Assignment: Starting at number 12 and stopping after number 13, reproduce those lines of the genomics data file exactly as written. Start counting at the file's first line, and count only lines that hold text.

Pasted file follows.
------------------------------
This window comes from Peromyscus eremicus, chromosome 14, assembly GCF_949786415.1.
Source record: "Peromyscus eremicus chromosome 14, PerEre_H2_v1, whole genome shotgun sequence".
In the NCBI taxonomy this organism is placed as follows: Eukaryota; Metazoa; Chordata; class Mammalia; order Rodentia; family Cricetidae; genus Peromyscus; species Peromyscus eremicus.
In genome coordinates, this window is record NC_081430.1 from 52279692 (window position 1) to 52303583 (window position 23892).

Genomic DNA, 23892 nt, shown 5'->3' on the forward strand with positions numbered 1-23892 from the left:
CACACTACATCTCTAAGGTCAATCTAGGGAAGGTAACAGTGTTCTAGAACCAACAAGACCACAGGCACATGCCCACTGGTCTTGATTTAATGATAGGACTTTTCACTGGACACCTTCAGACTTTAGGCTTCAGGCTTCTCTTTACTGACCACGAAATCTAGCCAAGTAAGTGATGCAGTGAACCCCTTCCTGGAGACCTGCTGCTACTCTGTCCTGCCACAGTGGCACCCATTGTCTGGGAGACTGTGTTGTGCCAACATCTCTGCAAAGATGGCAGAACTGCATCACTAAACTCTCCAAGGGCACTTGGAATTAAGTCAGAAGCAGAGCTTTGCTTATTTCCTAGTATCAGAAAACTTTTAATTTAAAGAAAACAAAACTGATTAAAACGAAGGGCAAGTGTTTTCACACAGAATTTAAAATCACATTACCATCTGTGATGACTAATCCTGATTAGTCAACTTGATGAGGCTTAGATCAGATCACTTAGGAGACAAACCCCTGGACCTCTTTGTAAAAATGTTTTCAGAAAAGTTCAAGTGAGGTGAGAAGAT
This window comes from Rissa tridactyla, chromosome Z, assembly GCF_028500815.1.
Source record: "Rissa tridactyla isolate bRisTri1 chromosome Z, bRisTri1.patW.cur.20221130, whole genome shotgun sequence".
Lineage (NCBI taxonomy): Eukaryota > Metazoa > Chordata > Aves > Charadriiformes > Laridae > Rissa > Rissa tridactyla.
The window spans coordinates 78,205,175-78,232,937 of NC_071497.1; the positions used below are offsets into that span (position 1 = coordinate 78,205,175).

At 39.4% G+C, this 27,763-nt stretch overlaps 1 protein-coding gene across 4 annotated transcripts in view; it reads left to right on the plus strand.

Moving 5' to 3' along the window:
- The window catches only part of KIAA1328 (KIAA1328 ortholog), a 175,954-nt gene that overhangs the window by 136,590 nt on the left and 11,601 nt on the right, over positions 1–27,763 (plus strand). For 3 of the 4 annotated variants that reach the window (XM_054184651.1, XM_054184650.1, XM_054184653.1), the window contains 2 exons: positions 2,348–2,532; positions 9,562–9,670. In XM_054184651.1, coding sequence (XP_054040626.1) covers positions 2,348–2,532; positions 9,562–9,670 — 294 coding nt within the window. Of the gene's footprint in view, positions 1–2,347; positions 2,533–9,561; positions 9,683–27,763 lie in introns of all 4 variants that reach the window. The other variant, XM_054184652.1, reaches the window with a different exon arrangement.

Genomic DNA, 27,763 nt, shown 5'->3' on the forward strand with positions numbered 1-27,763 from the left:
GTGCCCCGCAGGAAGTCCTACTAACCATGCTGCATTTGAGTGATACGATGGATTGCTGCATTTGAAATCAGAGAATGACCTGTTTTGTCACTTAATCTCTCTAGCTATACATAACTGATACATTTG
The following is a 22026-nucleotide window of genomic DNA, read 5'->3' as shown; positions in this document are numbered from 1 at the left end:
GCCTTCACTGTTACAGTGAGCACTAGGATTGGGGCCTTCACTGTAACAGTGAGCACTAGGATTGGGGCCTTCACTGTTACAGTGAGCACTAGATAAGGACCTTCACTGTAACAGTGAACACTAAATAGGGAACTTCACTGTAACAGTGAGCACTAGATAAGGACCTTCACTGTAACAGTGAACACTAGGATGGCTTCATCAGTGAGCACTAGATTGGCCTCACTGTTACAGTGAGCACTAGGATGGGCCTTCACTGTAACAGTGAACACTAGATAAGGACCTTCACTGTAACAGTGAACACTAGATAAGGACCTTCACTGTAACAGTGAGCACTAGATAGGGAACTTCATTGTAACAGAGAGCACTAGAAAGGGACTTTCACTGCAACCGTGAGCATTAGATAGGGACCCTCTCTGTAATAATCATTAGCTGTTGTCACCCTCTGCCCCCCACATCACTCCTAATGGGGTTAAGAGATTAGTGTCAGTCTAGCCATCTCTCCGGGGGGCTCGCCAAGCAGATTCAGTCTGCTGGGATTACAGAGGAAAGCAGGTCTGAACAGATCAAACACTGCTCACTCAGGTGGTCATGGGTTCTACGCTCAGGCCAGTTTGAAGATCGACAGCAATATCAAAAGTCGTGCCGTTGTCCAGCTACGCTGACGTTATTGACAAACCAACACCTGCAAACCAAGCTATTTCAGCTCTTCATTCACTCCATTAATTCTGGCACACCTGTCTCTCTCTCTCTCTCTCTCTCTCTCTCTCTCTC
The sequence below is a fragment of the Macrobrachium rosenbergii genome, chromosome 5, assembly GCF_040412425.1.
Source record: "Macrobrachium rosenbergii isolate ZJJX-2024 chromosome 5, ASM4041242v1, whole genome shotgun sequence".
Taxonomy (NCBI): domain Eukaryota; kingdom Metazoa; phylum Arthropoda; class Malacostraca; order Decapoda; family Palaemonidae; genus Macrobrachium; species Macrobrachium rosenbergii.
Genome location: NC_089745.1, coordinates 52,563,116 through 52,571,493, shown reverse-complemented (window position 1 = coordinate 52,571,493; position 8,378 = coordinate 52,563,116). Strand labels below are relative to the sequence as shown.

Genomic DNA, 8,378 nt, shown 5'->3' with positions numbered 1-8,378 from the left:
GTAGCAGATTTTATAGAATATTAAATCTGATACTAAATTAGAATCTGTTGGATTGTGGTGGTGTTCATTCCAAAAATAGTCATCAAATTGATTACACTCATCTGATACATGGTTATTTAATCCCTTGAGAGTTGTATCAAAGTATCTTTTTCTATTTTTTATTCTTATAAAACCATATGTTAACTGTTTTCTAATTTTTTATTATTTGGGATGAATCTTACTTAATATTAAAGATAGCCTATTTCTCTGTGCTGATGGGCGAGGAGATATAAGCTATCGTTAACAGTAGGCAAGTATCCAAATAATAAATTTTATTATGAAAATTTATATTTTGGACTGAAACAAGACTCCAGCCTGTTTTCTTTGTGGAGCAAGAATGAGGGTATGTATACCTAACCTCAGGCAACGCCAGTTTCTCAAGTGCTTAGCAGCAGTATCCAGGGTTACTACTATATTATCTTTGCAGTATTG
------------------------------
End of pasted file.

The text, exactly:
Moving 5' to 3' along the window:
- The window catches only part of KIAA1328 (KIAA1328 ortholog), a 175,954-nt gene that overhangs the window by 136,590 nt on the left and 11,601 nt on the right, over positions 1–27,763 (plus strand). For 3 of the 4 annotated variants that reach the window (XM_054184651.1, XM_054184650.1, XM_054184653.1), the window contains 2 exons: positions 2,348–2,532; positions 9,562–9,670. In XM_054184651.1, coding sequence (XP_054040626.1) covers positions 2,348–2,532; positions 9,562–9,670 — 294 coding nt within the window. Of the gene's footprint in view, positions 1–2,347; positions 2,533–9,561; positions 9,683–27,763 lie in introns of all 4 variants that reach the window. The other variant, XM_054184652.1, reaches the window with a different exon arrangement.